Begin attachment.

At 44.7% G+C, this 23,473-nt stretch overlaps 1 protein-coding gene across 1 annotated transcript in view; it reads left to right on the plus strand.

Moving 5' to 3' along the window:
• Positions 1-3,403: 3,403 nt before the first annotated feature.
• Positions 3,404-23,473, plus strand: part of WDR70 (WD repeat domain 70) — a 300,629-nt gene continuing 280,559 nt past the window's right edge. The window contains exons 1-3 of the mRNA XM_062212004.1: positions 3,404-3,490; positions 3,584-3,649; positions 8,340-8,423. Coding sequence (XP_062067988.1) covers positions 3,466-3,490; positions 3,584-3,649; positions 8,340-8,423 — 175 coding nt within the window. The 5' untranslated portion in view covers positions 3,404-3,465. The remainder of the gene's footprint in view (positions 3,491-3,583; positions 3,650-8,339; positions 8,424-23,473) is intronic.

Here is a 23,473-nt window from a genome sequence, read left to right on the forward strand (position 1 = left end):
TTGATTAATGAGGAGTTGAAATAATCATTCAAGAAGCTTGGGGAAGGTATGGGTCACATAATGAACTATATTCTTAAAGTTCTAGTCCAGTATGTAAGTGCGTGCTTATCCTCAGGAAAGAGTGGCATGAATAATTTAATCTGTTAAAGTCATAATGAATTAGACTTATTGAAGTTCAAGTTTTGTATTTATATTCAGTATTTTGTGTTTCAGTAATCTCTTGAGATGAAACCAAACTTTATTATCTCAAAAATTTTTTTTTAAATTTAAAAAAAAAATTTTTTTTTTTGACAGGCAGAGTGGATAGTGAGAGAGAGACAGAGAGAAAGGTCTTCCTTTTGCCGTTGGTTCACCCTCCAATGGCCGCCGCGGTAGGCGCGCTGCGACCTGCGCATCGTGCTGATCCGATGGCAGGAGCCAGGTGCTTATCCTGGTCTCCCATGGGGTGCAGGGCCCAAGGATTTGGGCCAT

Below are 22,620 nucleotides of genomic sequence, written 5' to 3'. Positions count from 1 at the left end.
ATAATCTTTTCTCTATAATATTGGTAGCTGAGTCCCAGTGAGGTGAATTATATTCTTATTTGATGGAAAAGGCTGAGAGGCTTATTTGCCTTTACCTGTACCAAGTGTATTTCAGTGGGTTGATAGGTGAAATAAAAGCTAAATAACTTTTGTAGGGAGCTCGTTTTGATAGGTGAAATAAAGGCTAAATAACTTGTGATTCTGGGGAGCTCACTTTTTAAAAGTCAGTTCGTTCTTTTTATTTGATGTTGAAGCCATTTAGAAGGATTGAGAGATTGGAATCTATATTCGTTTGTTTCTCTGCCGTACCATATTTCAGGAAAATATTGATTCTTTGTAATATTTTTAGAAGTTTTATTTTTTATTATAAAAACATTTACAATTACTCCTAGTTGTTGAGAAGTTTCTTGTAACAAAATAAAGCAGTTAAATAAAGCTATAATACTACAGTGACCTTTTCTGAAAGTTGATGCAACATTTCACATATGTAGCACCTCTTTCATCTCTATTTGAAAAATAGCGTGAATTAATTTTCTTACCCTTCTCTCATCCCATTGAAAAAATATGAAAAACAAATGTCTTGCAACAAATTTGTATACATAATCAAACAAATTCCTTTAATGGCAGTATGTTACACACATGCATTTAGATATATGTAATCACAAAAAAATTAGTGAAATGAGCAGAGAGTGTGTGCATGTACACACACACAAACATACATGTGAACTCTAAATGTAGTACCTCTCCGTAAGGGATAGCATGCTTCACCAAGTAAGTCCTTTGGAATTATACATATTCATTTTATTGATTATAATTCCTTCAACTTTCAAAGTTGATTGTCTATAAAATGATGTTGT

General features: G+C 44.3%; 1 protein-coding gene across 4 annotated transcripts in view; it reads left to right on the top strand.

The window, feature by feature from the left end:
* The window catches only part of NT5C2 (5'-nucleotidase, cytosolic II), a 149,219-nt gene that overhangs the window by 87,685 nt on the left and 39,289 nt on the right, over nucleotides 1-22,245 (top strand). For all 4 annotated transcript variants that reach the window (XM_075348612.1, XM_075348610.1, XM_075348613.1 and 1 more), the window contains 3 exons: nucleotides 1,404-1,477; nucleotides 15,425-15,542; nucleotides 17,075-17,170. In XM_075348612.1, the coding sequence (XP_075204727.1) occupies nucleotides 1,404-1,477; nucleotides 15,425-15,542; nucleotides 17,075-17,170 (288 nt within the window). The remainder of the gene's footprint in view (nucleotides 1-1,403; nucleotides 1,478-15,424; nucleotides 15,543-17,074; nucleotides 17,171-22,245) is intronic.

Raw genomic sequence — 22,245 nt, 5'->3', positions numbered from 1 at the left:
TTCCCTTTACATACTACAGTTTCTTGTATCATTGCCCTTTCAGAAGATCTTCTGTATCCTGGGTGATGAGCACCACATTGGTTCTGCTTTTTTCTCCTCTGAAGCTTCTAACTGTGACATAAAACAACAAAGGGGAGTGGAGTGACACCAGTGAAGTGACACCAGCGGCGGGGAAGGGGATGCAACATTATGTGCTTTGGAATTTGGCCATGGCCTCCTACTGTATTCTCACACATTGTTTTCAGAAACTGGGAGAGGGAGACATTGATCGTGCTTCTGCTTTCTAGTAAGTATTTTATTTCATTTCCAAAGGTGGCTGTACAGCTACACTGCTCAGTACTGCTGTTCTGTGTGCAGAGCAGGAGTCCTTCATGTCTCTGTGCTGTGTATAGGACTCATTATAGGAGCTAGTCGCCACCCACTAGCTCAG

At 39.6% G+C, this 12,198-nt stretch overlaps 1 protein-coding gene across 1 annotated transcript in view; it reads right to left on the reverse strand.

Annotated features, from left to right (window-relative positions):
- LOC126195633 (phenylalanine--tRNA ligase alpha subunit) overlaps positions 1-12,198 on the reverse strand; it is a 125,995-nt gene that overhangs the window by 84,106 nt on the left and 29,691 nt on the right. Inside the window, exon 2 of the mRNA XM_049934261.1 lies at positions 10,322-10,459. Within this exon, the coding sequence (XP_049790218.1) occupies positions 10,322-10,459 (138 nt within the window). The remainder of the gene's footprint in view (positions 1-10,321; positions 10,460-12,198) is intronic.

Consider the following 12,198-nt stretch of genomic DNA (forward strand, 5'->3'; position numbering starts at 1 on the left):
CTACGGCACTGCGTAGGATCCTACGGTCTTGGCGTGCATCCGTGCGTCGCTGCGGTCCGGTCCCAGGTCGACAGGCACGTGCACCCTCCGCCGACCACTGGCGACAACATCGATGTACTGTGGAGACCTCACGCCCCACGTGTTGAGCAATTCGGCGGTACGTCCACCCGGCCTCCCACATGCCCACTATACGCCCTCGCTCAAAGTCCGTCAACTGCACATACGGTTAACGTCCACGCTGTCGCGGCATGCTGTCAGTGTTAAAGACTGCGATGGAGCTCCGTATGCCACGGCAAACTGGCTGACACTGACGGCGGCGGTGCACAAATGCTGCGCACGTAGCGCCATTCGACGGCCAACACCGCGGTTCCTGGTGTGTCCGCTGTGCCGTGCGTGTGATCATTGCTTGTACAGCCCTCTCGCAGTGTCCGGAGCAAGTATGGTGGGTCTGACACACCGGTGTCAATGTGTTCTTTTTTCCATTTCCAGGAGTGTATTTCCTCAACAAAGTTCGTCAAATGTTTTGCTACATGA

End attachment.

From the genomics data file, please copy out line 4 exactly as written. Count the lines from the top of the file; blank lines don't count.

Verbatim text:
• Positions 3,404-23,473, plus strand: part of WDR70 (WD repeat domain 70) — a 300,629-nt gene continuing 280,559 nt past the window's right edge. The window contains exons 1-3 of the mRNA XM_062212004.1: positions 3,404-3,490; positions 3,584-3,649; positions 8,340-8,423. Coding sequence (XP_062067988.1) covers positions 3,466-3,490; positions 3,584-3,649; positions 8,340-8,423 — 175 coding nt within the window. The 5' untranslated portion in view covers positions 3,404-3,465. The remainder of the gene's footprint in view (positions 3,491-3,583; positions 3,650-8,339; positions 8,424-23,473) is intronic.